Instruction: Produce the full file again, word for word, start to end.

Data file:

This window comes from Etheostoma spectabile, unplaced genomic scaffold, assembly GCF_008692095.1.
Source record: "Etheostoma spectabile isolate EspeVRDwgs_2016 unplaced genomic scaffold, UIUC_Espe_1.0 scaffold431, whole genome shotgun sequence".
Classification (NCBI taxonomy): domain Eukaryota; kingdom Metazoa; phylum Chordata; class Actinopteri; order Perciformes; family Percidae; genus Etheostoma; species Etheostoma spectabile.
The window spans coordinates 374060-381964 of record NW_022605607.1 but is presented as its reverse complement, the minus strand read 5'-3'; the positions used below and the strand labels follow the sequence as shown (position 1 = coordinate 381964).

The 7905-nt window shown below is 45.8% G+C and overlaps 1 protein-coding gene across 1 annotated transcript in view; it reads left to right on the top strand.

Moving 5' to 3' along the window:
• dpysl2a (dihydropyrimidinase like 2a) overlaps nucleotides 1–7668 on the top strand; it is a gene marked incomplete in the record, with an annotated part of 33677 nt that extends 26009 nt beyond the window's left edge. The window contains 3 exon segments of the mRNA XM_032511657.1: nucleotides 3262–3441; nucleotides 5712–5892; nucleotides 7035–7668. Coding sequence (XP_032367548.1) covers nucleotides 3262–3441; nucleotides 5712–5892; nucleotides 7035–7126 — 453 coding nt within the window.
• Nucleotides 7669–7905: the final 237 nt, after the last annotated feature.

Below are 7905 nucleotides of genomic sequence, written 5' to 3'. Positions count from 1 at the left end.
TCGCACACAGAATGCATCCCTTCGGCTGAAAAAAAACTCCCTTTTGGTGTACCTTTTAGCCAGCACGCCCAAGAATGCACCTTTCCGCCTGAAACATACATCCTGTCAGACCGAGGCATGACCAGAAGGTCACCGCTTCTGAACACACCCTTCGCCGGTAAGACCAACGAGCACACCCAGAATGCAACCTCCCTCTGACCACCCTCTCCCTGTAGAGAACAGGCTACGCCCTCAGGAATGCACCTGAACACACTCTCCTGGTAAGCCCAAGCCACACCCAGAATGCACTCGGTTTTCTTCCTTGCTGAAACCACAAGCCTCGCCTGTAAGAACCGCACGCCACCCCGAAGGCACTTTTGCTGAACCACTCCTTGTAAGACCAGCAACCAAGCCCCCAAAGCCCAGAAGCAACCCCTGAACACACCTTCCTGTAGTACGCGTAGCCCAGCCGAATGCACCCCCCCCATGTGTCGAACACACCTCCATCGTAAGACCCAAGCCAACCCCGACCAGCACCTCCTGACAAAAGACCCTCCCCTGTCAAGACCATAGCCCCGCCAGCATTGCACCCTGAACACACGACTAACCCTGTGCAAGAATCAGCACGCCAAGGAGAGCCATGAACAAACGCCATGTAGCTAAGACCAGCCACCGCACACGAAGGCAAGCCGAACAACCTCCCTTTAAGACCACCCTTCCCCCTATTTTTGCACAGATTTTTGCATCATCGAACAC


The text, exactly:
This window comes from Etheostoma spectabile, unplaced genomic scaffold, assembly GCF_008692095.1.
Source record: "Etheostoma spectabile isolate EspeVRDwgs_2016 unplaced genomic scaffold, UIUC_Espe_1.0 scaffold431, whole genome shotgun sequence".
Classification (NCBI taxonomy): domain Eukaryota; kingdom Metazoa; phylum Chordata; class Actinopteri; order Perciformes; family Percidae; genus Etheostoma; species Etheostoma spectabile.
The window spans coordinates 374060-381964 of record NW_022605607.1 but is presented as its reverse complement, the minus strand read 5'-3'; the positions used below and the strand labels follow the sequence as shown (position 1 = coordinate 381964).

The 7905-nt window shown below is 45.8% G+C and overlaps 1 protein-coding gene across 1 annotated transcript in view; it reads left to right on the top strand.

Moving 5' to 3' along the window:
• dpysl2a (dihydropyrimidinase like 2a) overlaps nucleotides 1–7668 on the top strand; it is a gene marked incomplete in the record, with an annotated part of 33677 nt that extends 26009 nt beyond the window's left edge. The window contains 3 exon segments of the mRNA XM_032511657.1: nucleotides 3262–3441; nucleotides 5712–5892; nucleotides 7035–7668. Coding sequence (XP_032367548.1) covers nucleotides 3262–3441; nucleotides 5712–5892; nucleotides 7035–7126 — 453 coding nt within the window.
• Nucleotides 7669–7905: the final 237 nt, after the last annotated feature.

Below are 7905 nucleotides of genomic sequence, written 5' to 3'. Positions count from 1 at the left end.
TCGCACACAGAATGCATCCCTTCGGCTGAAAAAAAACTCCCTTTTGGTGTACCTTTTAGCCAGCACGCCCAAGAATGCACCTTTCCGCCTGAAACATACATCCTGTCAGACCGAGGCATGACCAGAAGGTCACCGCTTCTGAACACACCCTTCGCCGGTAAGACCAACGAGCACACCCAGAATGCAACCTCCCTCTGACCACCCTCTCCCTGTAGAGAACAGGCTACGCCCTCAGGAATGCACCTGAACACACTCTCCTGGTAAGCCCAAGCCACACCCAGAATGCACTCGGTTTTCTTCCTTGCTGAAACCACAAGCCTCGCCTGTAAGAACCGCACGCCACCCCGAAGGCACTTTTGCTGAACCACTCCTTGTAAGACCAGCAACCAAGCCCCCAAAGCCCAGAAGCAACCCCTGAACACACCTTCCTGTAGTACGCGTAGCCCAGCCGAATGCACCCCCCCCATGTGTCGAACACACCTCCATCGTAAGACCCAAGCCAACCCCGACCAGCACCTCCTGACAAAAGACCCTCCCCTGTCAAGACCATAGCCCCGCCAGCATTGCACCCTGAACACACGACTAACCCTGTGCAAGAATCAGCACGCCAAGGAGAGCCATGAACAAACGCCATGTAGCTAAGACCAGCCACCGCACACGAAGGCAAGCCGAACAACCTCCCTTTAAGACCACCCTTCCCCCTATTTTTGCACAGATTTTTGCATCATCGAACAC